I also find it fascinating to read about how mental health services work in your country. It’s a struggle in the US as well- a different struggle though. Finding counselors and psychiatrists who take people’s insurances, let alone finding a good match with counselors, is trying. Many of my patients just want a pill from me (and under the right circumstances I will prescribe, though I am no expert!) but I think many could benefit from counseling as well. People hesitate because it takes time out of their day, but it can be so helpful without side effects (with a good counselor). But if I get them to go, then I have to find a place that their insurance will cover and thats a huge challenge! There is a big push for us to screen for PP depression (as we should) but I dont think we do a good enough job and partially that is because of our lack of places to refer to. It’s great that I could diagnose PP depression, but if I cant treat it, whats the point! It’s so frustrating! It’s fascinating to read the frustrations with national health care too.

    • Leigh Kendall
      October 18, 2014 at 10:54 am (6 years ago)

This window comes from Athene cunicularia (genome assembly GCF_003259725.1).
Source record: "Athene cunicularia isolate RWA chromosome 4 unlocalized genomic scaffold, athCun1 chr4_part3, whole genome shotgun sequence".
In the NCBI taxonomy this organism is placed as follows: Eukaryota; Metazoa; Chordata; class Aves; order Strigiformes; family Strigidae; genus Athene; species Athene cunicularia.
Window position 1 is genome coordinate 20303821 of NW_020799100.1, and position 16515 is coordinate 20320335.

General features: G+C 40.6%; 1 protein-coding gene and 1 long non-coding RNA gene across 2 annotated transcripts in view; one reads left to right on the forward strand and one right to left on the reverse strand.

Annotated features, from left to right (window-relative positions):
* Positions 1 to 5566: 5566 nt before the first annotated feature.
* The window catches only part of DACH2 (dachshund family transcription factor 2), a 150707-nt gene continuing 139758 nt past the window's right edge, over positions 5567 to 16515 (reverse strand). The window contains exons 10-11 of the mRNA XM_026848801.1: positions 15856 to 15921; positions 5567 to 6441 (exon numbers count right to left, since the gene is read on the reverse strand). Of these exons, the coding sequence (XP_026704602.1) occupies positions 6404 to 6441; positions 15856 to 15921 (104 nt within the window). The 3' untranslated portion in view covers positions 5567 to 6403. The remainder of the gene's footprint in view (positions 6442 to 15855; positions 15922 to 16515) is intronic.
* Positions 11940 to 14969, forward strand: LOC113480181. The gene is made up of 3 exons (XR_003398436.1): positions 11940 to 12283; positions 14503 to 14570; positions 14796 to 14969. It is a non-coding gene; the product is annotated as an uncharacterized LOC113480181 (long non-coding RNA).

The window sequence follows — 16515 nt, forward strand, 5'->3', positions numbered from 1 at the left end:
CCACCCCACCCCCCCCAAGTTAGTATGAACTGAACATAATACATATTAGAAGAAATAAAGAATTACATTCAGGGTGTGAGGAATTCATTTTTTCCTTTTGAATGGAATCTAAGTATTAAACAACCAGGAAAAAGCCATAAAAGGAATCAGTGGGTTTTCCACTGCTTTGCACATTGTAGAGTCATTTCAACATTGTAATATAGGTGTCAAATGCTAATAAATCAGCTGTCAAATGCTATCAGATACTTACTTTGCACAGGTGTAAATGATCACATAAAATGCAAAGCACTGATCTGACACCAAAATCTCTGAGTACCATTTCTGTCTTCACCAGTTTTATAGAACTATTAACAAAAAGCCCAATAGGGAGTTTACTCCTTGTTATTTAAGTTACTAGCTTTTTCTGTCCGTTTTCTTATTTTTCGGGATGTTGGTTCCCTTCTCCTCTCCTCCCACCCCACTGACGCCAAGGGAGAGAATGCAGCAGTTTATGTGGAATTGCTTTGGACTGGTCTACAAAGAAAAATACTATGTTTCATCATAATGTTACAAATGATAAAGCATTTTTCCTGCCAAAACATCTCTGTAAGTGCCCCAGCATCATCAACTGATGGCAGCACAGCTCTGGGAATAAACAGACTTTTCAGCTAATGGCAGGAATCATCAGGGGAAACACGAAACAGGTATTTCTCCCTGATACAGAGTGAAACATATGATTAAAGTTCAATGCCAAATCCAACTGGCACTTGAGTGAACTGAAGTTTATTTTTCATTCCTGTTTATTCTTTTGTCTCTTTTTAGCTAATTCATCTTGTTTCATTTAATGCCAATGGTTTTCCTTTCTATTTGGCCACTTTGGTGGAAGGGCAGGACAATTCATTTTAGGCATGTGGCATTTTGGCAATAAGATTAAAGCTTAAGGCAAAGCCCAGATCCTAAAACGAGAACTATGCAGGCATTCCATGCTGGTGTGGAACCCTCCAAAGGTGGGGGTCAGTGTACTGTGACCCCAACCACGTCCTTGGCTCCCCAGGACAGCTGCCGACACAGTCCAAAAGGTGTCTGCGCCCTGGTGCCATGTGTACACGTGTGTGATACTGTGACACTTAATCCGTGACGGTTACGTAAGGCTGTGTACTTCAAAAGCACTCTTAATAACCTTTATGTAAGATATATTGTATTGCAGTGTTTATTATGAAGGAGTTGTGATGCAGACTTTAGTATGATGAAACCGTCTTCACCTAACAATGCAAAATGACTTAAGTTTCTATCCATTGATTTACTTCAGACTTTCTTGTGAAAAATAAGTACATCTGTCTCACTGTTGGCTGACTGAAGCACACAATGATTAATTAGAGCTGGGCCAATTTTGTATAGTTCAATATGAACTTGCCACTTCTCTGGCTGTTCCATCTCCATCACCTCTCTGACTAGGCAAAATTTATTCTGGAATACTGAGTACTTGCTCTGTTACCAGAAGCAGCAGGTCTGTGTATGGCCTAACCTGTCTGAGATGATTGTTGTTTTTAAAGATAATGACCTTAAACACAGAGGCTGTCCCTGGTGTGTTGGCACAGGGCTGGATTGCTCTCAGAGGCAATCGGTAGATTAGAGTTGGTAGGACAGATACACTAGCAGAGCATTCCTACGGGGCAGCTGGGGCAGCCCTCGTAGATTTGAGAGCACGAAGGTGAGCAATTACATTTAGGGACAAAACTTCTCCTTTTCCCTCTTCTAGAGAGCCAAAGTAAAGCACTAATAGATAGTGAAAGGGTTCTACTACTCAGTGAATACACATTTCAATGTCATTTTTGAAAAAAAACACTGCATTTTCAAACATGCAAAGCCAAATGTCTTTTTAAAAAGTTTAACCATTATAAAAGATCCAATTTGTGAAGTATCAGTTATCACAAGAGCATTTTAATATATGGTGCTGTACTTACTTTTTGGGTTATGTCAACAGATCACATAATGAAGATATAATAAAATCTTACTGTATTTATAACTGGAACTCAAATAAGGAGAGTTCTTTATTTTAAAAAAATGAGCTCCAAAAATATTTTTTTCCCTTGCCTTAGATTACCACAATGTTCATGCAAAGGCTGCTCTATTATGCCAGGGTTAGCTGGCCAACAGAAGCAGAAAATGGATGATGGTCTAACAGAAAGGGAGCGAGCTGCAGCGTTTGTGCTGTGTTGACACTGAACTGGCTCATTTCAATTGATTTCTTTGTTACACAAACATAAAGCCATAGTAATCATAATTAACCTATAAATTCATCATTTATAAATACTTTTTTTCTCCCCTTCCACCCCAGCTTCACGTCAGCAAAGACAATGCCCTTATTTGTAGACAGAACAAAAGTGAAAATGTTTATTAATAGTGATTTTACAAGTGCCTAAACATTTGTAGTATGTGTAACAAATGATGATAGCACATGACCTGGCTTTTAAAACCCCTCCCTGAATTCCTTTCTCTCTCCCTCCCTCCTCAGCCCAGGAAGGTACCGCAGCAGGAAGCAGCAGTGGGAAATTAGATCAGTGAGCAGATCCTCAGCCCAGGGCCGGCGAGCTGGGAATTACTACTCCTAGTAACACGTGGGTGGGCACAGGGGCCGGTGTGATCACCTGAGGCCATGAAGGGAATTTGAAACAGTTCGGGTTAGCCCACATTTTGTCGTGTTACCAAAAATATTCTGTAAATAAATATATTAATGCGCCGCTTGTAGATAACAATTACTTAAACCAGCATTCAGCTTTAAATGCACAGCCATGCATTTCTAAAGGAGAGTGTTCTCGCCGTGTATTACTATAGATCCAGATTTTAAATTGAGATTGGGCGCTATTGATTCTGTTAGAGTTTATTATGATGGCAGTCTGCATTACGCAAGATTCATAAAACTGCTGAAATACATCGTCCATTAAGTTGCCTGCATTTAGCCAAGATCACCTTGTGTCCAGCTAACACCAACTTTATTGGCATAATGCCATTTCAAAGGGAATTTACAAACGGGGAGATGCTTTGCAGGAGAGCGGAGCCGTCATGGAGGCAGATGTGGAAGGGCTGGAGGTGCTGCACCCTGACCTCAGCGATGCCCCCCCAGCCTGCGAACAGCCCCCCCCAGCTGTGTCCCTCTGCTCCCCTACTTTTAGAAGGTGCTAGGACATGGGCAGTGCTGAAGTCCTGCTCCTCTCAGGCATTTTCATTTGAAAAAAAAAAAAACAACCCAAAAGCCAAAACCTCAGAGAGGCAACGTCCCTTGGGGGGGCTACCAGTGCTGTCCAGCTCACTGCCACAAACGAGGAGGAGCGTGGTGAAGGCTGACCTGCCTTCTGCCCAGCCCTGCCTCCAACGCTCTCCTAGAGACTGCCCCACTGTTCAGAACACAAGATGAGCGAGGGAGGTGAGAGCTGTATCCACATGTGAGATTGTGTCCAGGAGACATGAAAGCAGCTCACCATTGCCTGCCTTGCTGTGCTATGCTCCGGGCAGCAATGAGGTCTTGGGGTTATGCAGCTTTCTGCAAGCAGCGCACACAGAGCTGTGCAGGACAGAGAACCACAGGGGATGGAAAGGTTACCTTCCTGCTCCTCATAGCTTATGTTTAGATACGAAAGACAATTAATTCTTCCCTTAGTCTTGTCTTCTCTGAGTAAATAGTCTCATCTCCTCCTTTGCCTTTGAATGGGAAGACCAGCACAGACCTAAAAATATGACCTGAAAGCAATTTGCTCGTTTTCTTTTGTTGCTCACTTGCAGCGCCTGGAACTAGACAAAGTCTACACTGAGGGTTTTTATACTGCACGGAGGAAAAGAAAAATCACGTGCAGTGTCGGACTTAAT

Blimey, it sounds like there is a whole lot of different complications in the US – neither system is good enough or meets women’s needs by the sounds of it. I’m sorry it got to this for me, but I hope my experience – and talking about it too – can help others by improving services xxx

  3. Kiran Chug
    October 16, 2014 at 1:40 pm (6 years ago)

    Dear Leigh, your strength is amazing. You will make a difference, as you are already proving. It should of course never have come to this, but I’m pleased at the action taken so far by the NHS in response to yesterday. Hugo must be so very proud xxx

    • Leigh Kendall
      October 18, 2014 at 10:52 am (6 years ago)

      Thank you lovely. I hope Hugo is as proud of me as I am of him xxx

  4. Goldie
    October 16, 2014 at 1:38 pm (6 years ago)

    Oh my goodness. I missed your post yesterday and I’m sorry I did. You’re actually not far from me (if you’re close to bedford). If you’d ever like to go for a cuppa give me a shout 🙂 its not much of an offer but I would love to meet another mum and I would love to hear more about Hugo. I’m sorry yesterday was rough. My experience of the nhs is either they get it very right or very wrong. Consistency is hard to find. Xx

    • Leigh Kendall
      October 18, 2014 at 10:51 am (6 years ago)

      Thank you for your kind words. I’d love to tell you more about Hugo. And you’re right, consistency can be hard to find xxx